He was trained as a range finder and heavy machine gun operator and it was his job to assess when the Germans were homing in on their position. He said you could tell as their shells came closer and closer, but we were doing the same thing to them. He said with typical humour that you waited until the last minute, fired your mortar or heavy machine gun, grabbed your equipment, mortar and machine gun and scarpered. Occasionally, the mortar would not fire and the live ammunition just plopped out of the mortar barrel onto the ground. Apparently, someone would pick this up and throw it away, get down on the ground and wait for it to explode. Rather him than me….

When he was discharged, he came back to the home in Brixton to find that he had a 16 year old sister, Pat, who was not in good way with eye and dental problems. My father set to and got her treatment and also found her a job as a nurse. She and her family never forgot his kindness which typified my father's demonstration of God's love in action. Pat went on to meet Alan and they had five lovely children, one of whom is here today. Thank you for coming Brian and for visiting Dad when you could.

Dad met his life partner Joan May and attended Rye Lane Baptist Chapel under the excellent spiritual leadership of the Revd Theo Bamber who married them in 1949 and the picture on the back of your service sheet is of them standing on the steps of the chapel on their wedding day June 11th – two years later Elisabeth was born and three years after that I appeared. Mum was a dedicated committed support to my father, working alongside him for over 60years.They had a close relationship and my father was blessed with a gentle and mischievious sense of humour. Typical was if Mum stubbed her toe and Dad would laugh and ask if it really hurt. Mum would reply “oh Terry!!!”

Our childhood was quite unique – bible reading and prayers at the meal table and also around the Christmas tree on Christmas Eve. Looking through our fingers as Dad prayed on… but he had it right….

My father worked for 21yrs in the London City Mission as a door to door evangelist and also had a mission hall in Lothian Road. In this time he led countless people to faith walking in the steps of Christ in a modern world where social needs were changing along with attitudes and behaviour.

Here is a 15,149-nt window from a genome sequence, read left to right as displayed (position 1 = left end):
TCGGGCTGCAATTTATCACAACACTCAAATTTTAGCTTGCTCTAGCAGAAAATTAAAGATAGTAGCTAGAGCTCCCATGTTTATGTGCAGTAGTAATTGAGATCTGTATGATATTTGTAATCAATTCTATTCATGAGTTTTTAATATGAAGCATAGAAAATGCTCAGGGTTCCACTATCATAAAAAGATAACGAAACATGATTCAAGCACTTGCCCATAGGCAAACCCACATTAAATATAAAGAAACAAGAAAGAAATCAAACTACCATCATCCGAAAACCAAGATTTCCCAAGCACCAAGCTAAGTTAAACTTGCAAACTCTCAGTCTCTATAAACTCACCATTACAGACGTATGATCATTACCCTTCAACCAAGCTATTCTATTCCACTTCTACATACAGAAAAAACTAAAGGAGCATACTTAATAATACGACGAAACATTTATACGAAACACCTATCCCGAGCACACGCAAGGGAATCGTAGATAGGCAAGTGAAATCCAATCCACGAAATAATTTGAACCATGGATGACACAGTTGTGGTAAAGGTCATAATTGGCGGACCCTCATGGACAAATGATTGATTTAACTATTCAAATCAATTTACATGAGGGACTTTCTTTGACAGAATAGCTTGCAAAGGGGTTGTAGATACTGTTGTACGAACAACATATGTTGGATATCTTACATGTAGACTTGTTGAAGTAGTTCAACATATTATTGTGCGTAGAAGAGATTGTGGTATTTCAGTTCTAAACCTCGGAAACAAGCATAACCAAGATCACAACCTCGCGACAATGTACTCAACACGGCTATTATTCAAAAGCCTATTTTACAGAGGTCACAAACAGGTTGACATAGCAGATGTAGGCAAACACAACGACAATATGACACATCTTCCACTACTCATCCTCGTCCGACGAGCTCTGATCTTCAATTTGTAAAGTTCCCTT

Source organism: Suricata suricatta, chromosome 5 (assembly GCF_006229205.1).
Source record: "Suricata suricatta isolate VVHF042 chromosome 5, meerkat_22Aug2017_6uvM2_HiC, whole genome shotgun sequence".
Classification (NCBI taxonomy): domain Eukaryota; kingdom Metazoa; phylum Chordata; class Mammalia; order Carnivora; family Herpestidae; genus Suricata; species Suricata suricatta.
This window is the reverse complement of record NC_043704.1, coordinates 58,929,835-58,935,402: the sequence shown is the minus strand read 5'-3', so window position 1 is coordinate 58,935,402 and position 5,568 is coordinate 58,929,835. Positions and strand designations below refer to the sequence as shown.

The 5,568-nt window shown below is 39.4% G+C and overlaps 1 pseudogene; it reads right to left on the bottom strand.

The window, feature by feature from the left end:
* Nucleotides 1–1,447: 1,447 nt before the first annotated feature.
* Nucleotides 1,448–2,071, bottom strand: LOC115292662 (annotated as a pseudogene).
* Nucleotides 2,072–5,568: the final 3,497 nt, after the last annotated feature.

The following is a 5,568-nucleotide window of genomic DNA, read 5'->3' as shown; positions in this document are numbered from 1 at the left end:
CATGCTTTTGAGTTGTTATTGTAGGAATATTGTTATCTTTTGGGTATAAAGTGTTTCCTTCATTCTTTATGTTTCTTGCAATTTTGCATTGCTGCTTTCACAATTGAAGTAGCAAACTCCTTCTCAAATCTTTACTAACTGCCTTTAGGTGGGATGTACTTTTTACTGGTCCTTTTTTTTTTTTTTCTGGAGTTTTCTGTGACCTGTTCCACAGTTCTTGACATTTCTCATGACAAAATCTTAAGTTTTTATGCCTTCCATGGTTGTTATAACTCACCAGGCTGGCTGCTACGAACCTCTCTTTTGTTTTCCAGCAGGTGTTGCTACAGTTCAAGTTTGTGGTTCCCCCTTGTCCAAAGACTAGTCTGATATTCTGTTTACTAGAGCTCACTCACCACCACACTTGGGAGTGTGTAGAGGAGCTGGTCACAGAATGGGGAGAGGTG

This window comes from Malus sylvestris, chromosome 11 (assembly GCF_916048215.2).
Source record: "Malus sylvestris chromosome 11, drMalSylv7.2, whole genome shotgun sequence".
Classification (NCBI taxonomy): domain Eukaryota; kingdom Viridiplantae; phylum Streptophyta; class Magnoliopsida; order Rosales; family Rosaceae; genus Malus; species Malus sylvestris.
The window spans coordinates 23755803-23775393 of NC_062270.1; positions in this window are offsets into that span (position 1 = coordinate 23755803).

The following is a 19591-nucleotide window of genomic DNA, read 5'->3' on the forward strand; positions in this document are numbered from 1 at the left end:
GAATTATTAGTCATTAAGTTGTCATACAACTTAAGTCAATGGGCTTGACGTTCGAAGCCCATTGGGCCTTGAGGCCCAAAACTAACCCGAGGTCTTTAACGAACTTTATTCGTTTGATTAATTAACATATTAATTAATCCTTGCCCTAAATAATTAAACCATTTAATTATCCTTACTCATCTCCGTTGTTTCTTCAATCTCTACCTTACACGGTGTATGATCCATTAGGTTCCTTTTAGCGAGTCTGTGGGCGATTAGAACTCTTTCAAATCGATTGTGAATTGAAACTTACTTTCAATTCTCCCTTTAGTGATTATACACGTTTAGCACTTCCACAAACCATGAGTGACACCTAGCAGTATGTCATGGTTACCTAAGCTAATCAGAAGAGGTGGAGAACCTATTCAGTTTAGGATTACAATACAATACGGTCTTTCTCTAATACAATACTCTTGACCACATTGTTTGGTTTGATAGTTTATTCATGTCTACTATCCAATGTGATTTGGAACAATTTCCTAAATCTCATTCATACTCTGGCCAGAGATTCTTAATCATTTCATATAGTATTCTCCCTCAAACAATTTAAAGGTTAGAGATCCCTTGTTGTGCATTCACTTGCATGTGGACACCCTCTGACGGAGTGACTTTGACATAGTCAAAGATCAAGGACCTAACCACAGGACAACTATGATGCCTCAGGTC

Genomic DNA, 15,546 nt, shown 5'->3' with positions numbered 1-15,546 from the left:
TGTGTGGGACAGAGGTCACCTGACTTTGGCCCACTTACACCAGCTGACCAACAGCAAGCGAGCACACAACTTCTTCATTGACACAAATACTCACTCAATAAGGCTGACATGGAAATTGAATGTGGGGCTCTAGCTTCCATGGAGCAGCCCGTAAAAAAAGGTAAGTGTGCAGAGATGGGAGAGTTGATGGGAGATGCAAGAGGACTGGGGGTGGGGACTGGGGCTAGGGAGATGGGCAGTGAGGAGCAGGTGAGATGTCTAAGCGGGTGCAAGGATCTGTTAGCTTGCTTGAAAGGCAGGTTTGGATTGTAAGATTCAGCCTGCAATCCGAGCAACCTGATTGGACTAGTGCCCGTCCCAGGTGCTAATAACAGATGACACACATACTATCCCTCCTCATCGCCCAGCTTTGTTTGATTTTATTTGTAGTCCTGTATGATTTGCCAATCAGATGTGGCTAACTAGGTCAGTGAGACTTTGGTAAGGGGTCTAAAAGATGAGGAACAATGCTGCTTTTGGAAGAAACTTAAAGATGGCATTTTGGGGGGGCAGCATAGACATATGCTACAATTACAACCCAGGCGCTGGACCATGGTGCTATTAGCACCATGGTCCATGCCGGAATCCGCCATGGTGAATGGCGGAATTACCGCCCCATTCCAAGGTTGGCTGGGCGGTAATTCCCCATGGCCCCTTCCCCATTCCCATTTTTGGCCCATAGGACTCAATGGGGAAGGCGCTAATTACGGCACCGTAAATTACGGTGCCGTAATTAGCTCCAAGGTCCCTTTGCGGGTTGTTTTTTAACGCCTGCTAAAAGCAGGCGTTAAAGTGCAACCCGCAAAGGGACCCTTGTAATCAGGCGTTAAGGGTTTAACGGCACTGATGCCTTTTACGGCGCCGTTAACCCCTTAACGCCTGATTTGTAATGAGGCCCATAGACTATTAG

His life was bible-based, but he was a very practical man and would often be found getting shopping for those people shut in by disability or illness, painting and decorating along with communicating the Gospel. For a time he had a specialist ministry to taxi drivers and the police.

He met some real characters among whom were an ex boxer and a circus lion tamer. The boxer, who on Dad’s own admission was a bit scary, delighted Dad by showing him a tankard he had won. Engraved on the bottom was a gallows and underneath was written “the Last Drop”. Dad had a field day with that, using the verse that says “it is appointed once for man to die”. He was ever adept at using everyday events to use in communicating the gospel.

Molly Brunel was very poor and elderly and had been a lion tamer and used to sleep with the her animals when she was  in the circus. Dad decorated her tiny flat and led her to Christ. By way of thanks she gave him a pocket handkerchief and note that simply stated “from a grateful convert”.

Around this time, Terry bought his own father to faith. As mentioned earlier, his father was baptised a Catholic, as was Terry. When Dad came to faith in 1939, his father became terrified that he would be excommunicated from the Catholic church and go to hell. My father led him to Christ very shortly before he died and he said that he saw all the years of anxiety and fear drain away as he grasped the truth of what Christ had done for him. He passed away knowing his sins forgiven and peace with God.